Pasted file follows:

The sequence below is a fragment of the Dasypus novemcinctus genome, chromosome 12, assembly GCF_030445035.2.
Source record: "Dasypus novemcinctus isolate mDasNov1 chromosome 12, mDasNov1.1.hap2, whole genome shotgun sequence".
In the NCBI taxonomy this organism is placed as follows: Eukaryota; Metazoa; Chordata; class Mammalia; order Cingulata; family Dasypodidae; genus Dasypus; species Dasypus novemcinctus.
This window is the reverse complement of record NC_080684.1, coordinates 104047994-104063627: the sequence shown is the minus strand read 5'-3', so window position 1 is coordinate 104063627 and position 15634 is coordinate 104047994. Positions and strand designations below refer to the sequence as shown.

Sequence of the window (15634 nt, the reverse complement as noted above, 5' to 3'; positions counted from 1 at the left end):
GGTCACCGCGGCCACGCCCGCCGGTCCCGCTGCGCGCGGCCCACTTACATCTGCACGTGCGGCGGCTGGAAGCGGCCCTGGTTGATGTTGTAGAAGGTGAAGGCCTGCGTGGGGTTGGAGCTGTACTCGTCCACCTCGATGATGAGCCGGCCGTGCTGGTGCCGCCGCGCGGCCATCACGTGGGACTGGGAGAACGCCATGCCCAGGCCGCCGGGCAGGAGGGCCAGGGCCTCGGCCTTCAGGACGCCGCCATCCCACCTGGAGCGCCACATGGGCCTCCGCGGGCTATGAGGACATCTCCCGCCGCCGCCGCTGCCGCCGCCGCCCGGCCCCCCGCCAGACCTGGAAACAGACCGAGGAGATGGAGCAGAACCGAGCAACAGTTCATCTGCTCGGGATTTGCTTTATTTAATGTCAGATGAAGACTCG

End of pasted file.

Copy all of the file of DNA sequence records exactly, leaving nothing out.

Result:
The sequence below is a fragment of the Dasypus novemcinctus genome, chromosome 12, assembly GCF_030445035.2.
Source record: "Dasypus novemcinctus isolate mDasNov1 chromosome 12, mDasNov1.1.hap2, whole genome shotgun sequence".
In the NCBI taxonomy this organism is placed as follows: Eukaryota; Metazoa; Chordata; class Mammalia; order Cingulata; family Dasypodidae; genus Dasypus; species Dasypus novemcinctus.
This window is the reverse complement of record NC_080684.1, coordinates 104047994-104063627: the sequence shown is the minus strand read 5'-3', so window position 1 is coordinate 104063627 and position 15634 is coordinate 104047994. Positions and strand designations below refer to the sequence as shown.

Sequence of the window (15634 nt, the reverse complement as noted above, 5' to 3'; positions counted from 1 at the left end):
GGTCACCGCGGCCACGCCCGCCGGTCCCGCTGCGCGCGGCCCACTTACATCTGCACGTGCGGCGGCTGGAAGCGGCCCTGGTTGATGTTGTAGAAGGTGAAGGCCTGCGTGGGGTTGGAGCTGTACTCGTCCACCTCGATGATGAGCCGGCCGTGCTGGTGCCGCCGCGCGGCCATCACGTGGGACTGGGAGAACGCCATGCCCAGGCCGCCGGGCAGGAGGGCCAGGGCCTCGGCCTTCAGGACGCCGCCATCCCACCTGGAGCGCCACATGGGCCTCCGCGGGCTATGAGGACATCTCCCGCCGCCGCCGCTGCCGCCGCCGCCCGGCCCCCCGCCAGACCTGGAAACAGACCGAGGAGATGGAGCAGAACCGAGCAACAGTTCATCTGCTCGGGATTTGCTTTATTTAATGTCAGATGAAGACTCG